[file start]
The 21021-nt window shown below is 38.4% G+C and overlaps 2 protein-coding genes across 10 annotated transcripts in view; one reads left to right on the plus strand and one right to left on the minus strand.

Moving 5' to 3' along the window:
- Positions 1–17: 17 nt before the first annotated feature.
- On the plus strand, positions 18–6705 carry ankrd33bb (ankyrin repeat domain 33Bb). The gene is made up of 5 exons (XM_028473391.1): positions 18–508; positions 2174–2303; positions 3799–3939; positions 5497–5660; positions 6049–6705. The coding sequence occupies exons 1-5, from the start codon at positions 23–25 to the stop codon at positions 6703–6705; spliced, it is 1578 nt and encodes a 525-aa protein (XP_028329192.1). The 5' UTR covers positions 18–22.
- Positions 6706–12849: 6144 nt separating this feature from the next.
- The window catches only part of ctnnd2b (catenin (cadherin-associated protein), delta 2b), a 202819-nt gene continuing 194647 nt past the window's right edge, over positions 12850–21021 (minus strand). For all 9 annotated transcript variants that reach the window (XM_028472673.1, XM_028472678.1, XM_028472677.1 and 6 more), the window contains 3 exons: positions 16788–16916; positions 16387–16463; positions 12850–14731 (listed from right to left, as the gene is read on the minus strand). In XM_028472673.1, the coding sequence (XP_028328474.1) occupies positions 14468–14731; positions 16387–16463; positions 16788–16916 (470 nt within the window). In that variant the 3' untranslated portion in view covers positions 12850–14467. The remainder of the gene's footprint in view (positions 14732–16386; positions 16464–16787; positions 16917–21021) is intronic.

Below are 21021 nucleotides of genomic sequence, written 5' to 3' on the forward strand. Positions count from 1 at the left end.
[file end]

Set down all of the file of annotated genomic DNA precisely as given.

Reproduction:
The 21021-nt window shown below is 38.4% G+C and overlaps 2 protein-coding genes across 10 annotated transcripts in view; one reads left to right on the plus strand and one right to left on the minus strand.

Moving 5' to 3' along the window:
- Positions 1–17: 17 nt before the first annotated feature.
- On the plus strand, positions 18–6705 carry ankrd33bb (ankyrin repeat domain 33Bb). The gene is made up of 5 exons (XM_028473391.1): positions 18–508; positions 2174–2303; positions 3799–3939; positions 5497–5660; positions 6049–6705. The coding sequence occupies exons 1-5, from the start codon at positions 23–25 to the stop codon at positions 6703–6705; spliced, it is 1578 nt and encodes a 525-aa protein (XP_028329192.1). The 5' UTR covers positions 18–22.
- Positions 6706–12849: 6144 nt separating this feature from the next.
- The window catches only part of ctnnd2b (catenin (cadherin-associated protein), delta 2b), a 202819-nt gene continuing 194647 nt past the window's right edge, over positions 12850–21021 (minus strand). For all 9 annotated transcript variants that reach the window (XM_028472673.1, XM_028472678.1, XM_028472677.1 and 6 more), the window contains 3 exons: positions 16788–16916; positions 16387–16463; positions 12850–14731 (listed from right to left, as the gene is read on the minus strand). In XM_028472673.1, the coding sequence (XP_028328474.1) occupies positions 14468–14731; positions 16387–16463; positions 16788–16916 (470 nt within the window). In that variant the 3' untranslated portion in view covers positions 12850–14467. The remainder of the gene's footprint in view (positions 14732–16386; positions 16464–16787; positions 16917–21021) is intronic.

Below are 21021 nucleotides of genomic sequence, written 5' to 3' on the forward strand. Positions count from 1 at the left end.